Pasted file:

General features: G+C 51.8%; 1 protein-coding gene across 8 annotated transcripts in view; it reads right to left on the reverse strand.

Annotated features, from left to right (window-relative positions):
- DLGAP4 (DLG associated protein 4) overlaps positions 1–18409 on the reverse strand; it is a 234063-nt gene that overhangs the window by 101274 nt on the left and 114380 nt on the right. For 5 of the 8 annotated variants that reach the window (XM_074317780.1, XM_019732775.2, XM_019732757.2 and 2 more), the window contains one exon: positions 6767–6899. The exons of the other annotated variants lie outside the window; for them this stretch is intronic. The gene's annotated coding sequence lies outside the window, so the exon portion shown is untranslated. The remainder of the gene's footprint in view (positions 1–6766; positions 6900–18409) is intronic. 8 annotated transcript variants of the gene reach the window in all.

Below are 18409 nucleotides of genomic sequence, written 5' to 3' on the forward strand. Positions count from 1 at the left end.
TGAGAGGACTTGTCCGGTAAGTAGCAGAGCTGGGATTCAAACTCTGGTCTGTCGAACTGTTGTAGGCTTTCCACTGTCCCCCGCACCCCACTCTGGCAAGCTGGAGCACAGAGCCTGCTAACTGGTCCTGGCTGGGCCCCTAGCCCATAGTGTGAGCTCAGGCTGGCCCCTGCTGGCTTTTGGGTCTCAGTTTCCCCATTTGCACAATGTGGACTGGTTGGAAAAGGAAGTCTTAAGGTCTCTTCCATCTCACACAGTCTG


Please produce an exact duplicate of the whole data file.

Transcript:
General features: G+C 51.8%; 1 protein-coding gene across 8 annotated transcripts in view; it reads right to left on the reverse strand.

Annotated features, from left to right (window-relative positions):
- DLGAP4 (DLG associated protein 4) overlaps positions 1–18409 on the reverse strand; it is a 234063-nt gene that overhangs the window by 101274 nt on the left and 114380 nt on the right. For 5 of the 8 annotated variants that reach the window (XM_074317780.1, XM_019732775.2, XM_019732757.2 and 2 more), the window contains one exon: positions 6767–6899. The exons of the other annotated variants lie outside the window; for them this stretch is intronic. The gene's annotated coding sequence lies outside the window, so the exon portion shown is untranslated. The remainder of the gene's footprint in view (positions 1–6766; positions 6900–18409) is intronic. 8 annotated transcript variants of the gene reach the window in all.

Below are 18409 nucleotides of genomic sequence, written 5' to 3' on the forward strand. Positions count from 1 at the left end.
TGAGAGGACTTGTCCGGTAAGTAGCAGAGCTGGGATTCAAACTCTGGTCTGTCGAACTGTTGTAGGCTTTCCACTGTCCCCCGCACCCCACTCTGGCAAGCTGGAGCACAGAGCCTGCTAACTGGTCCTGGCTGGGCCCCTAGCCCATAGTGTGAGCTCAGGCTGGCCCCTGCTGGCTTTTGGGTCTCAGTTTCCCCATTTGCACAATGTGGACTGGTTGGAAAAGGAAGTCTTAAGGTCTCTTCCATCTCACACAGTCTG